Questions for the new federal commission on long-term care

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May 29, 2013. The Community Living Assistance Services and Supports (CLASS) Act, which had directed the federal government to establish a voluntary, public long-term care insurance program as part of the health care reform law, was repealed earlier this year. Prior to the repeal, the Obama administration had stopped the implementation of the CLASS program, owing to its many flaws.

In addition to repealing the CLASS Act, the fiscal cliff law mandated the establishment of a 15-member commission to recommend a legislative "plan for the establishment, implementation and financing of a comprehensive, coordinated and high-quality system that ensures the availability of long-term services and supports for individuals in need of such services and supports."

The president recently appointed the three individuals to this new federal commission on long-term care, filling the roster of members.  Therefore, as the commission gets organized and begins it work, it is appropriate to now consider what information should be gathered and what questions should be answered before any recommendations can be made. 

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About the Author

 

Mark J.
Warshawsky
  • American Enterprise Institute (AEI) adjunct scholar Mark J. Warshawsky is a former director of retirement research at Towers Watson, a global human capital consulting firm, where he oversaw research on employer-sponsored retirement programs, including analysis of retirement plan funding, investments, payments, and plan design. Warshawsky also studies developments in labor markets and retirement trends, compensation, investment products, retirement distribution strategies, financial planning, and health and long-term care insurance. At AEI, his work focuses on retirement policy and long-term care insurance. He is also president of ReLIAS LLC, a retirement solutions design firm.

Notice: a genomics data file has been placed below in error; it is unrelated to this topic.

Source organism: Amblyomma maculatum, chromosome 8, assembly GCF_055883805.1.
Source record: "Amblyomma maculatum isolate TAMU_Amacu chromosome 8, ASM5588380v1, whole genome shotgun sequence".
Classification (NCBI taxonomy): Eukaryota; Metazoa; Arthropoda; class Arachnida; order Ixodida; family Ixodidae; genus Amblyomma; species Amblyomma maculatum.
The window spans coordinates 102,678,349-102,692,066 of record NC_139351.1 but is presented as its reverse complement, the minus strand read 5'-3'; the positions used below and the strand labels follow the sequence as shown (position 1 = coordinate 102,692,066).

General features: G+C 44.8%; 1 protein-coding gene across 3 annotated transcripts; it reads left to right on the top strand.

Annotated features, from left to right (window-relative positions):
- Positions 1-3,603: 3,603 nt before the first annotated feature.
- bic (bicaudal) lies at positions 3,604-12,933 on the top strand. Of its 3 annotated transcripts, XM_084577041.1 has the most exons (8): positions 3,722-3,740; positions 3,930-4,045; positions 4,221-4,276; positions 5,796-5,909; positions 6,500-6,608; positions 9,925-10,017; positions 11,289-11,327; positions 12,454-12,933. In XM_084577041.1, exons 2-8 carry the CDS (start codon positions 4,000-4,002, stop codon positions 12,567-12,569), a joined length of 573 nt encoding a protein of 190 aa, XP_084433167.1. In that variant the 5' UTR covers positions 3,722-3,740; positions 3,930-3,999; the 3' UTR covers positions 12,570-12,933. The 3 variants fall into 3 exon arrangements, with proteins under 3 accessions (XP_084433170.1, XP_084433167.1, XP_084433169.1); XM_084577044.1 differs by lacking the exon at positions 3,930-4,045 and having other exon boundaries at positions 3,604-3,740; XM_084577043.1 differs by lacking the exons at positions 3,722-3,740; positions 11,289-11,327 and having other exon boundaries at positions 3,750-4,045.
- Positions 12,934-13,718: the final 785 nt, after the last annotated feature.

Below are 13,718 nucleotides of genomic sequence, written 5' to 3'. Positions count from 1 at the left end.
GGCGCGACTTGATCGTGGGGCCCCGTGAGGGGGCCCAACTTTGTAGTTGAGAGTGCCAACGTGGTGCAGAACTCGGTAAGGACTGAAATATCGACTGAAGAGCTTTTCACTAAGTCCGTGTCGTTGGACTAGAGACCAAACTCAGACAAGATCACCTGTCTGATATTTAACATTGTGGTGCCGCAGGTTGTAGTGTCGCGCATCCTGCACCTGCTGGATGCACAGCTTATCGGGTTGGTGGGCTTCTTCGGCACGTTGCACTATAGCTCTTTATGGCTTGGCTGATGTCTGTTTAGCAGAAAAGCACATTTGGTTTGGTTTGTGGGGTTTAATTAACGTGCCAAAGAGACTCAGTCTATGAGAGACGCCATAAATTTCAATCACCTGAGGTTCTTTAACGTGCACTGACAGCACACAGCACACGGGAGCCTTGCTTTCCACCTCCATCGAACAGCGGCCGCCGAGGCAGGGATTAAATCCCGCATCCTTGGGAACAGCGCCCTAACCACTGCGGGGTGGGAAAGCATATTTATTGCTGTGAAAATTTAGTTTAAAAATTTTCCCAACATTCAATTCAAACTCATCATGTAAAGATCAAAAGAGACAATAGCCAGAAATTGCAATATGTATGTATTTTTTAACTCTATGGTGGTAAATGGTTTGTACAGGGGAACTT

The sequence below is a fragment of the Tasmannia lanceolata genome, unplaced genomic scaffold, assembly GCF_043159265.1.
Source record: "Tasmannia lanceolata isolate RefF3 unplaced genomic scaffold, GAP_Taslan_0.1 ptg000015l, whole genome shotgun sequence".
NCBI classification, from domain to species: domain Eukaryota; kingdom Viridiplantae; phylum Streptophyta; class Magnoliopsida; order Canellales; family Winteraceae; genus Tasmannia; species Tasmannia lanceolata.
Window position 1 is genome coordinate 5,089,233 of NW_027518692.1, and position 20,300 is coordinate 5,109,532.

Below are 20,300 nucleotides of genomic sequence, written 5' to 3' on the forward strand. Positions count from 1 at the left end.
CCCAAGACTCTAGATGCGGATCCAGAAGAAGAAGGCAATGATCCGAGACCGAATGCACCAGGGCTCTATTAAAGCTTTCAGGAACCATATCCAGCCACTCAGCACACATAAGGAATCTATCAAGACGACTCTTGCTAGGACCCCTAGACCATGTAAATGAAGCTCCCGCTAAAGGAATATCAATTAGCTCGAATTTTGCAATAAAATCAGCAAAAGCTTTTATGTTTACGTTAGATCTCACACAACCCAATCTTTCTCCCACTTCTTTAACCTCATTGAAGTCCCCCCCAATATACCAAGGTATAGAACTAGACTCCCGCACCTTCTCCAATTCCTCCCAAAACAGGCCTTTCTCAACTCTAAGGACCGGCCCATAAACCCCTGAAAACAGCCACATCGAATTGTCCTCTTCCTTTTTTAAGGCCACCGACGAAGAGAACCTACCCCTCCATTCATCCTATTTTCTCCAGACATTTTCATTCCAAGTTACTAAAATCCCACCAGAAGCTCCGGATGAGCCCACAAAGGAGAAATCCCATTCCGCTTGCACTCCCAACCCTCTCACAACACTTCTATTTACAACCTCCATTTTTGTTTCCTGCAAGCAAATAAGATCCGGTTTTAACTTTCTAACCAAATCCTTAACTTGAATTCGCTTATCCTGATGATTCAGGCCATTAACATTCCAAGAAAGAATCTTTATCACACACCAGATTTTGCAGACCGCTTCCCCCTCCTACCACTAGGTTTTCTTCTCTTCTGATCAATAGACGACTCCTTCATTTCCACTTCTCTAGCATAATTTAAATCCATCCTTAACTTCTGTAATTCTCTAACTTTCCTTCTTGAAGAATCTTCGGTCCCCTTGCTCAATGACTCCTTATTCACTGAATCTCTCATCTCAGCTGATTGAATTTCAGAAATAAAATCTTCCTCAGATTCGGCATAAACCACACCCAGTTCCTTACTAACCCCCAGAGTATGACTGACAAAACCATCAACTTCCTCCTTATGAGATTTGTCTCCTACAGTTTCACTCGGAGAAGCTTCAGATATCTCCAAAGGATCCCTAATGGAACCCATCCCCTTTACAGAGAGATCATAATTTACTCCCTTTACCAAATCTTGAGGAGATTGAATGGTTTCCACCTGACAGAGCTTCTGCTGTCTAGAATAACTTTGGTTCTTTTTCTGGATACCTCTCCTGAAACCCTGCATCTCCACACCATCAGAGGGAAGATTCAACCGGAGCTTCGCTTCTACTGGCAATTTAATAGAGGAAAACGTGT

Warshawsky was a member of the Social Security Advisory Board from December 2006 to September 2012. He was vice chairman of the federal Commission on Long-Term Care in 2013. From 2004 to 2006, Warshawsky served as assistant secretary for economic policy at the US Department of the Treasury, playing a key role in the development of the Pension Protection Act of 2006. He has also held senior-level positions at the Federal Reserve Board, the Internal Revenue Service, and TIAA-CREF.

    His books include “Retirement Income: Risks and Strategies” (MIT Press, 2012), “Fundamentals of Private Pensions” (coauthor, Ninth Edition, Oxford University Press, 2010), “The Role of Annuity Markets in Financing Retirement” (coauthor, MIT Press, 2001), and “The Uncertain Promise of Retiree Health Benefits: An Evaluation of Corporate Obligations” (AEI Press, 1992).

    Warshawsky has a B.A. from Northwestern University and a Ph.D. in economics from Harvard University.

  • Phone: 202.828.6024
    Email: mark.warshawsky@aei.org

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